Saturday, December 27, 2014

How to create your own bike lane

bike lane separators © cyclehoop
There are many tools you can use to plop down a quick bike lane. The one picture above and below has several benefits, so I thought it deserved some special attention. It's called an "Armadillo." It's quite simple, but comes with a number of advantages.
For one, it actually creates a separated bike lane on the roadway, which is much more preferred than a bike lane that is simply painted on the side of the road and almost looks like a road shoulder rather than a dedicated path for bicyclists.
Secondly, while drivers can see that they shouldn't drive up onto Armadillos, and will quickly notice if they do, they also aren't faced with the unpleasant stress of driving next to tall separators such as cones or poles. I definitely think bicyclists deserve physical separators, but I don't think they always need to be tall and stressful to drivers.
© cyclehoop
© cyclehoop
Thirdly, these babies are made from 100% recycled PVC. 100% recycled content rocks, and the manufacturers deserve some props for that.
Another plus with these Armadillos is that they can very easily and quickly be implemented. That cuts costs, of course, and also makes it easier to implement test projects that could more quickly get separated bikes lanes added to your neighborhood, similar to the pop-up bike lanes I wrote about in February.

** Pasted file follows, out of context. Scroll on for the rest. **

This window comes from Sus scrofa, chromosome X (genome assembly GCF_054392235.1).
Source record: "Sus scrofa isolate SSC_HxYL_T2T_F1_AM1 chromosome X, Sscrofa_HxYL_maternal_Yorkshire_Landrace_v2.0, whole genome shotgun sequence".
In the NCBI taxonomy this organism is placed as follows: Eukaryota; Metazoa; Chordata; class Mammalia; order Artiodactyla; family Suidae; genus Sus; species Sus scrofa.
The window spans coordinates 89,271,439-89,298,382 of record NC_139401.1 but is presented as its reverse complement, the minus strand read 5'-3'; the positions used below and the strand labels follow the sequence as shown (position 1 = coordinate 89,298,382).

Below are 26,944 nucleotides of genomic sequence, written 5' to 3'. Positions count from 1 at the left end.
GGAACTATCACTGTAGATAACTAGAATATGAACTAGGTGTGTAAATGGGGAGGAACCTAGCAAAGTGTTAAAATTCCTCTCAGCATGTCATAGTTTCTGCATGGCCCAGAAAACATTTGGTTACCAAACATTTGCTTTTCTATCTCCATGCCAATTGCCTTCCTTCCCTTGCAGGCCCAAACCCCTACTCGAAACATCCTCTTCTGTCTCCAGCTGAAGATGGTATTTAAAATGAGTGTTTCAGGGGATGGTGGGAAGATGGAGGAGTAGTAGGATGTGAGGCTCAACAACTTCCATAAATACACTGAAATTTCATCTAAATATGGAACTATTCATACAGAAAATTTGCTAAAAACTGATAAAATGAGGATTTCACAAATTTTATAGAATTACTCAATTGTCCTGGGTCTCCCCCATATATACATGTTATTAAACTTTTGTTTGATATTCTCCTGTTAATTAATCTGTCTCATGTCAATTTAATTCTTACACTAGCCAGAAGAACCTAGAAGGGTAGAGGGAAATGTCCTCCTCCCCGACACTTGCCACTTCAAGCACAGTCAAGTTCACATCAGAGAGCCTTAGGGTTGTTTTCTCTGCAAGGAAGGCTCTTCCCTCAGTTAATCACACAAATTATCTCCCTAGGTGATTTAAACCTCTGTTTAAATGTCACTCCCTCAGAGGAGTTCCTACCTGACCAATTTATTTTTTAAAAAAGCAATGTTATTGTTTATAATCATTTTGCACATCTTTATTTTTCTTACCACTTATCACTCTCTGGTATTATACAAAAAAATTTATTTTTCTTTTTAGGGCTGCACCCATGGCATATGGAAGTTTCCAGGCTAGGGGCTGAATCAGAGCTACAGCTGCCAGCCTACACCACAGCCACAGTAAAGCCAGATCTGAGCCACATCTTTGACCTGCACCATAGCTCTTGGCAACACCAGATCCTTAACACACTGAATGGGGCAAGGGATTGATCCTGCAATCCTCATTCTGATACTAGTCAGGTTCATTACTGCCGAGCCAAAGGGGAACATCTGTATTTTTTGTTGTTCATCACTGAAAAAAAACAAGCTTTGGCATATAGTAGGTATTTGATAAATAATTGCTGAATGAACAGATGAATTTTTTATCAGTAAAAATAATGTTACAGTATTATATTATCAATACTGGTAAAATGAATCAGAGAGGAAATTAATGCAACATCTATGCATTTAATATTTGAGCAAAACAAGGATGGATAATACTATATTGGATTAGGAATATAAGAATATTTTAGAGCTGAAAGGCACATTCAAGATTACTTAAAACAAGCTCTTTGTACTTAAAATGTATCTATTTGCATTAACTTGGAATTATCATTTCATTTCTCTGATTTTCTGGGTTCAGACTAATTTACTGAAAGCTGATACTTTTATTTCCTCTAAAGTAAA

"Armadillos are bolted into the ground and spaced out so that cyclists can enter or exit the cycle lanes as needed," cyclehoop writes. "Much quicker and more cost effective to install than other solutions, Armadillos have been successfully installed and used by major towns and cities across Europe and North America for the past 7 years."
Here's a video featuring some of these Armadillo bike lane separators, and one more photo:

© cyclehoop
Some of the commentary in the video was cringeworthy, but what can you expect from the mainstream media?

Tuesday, December 23, 2014

VTrans' Jon Kaplan on the planned Road Diet for US302

In this video clip, Jon Kaplan of VTrans explains the methodology of a road diet and how it can benefit bicyclists and pedestrians.  Jon's comments apply to a road diet that is going to be tried on a section of Route 302 in central Vermont, but the concept can be employed successfully in a variety of settings.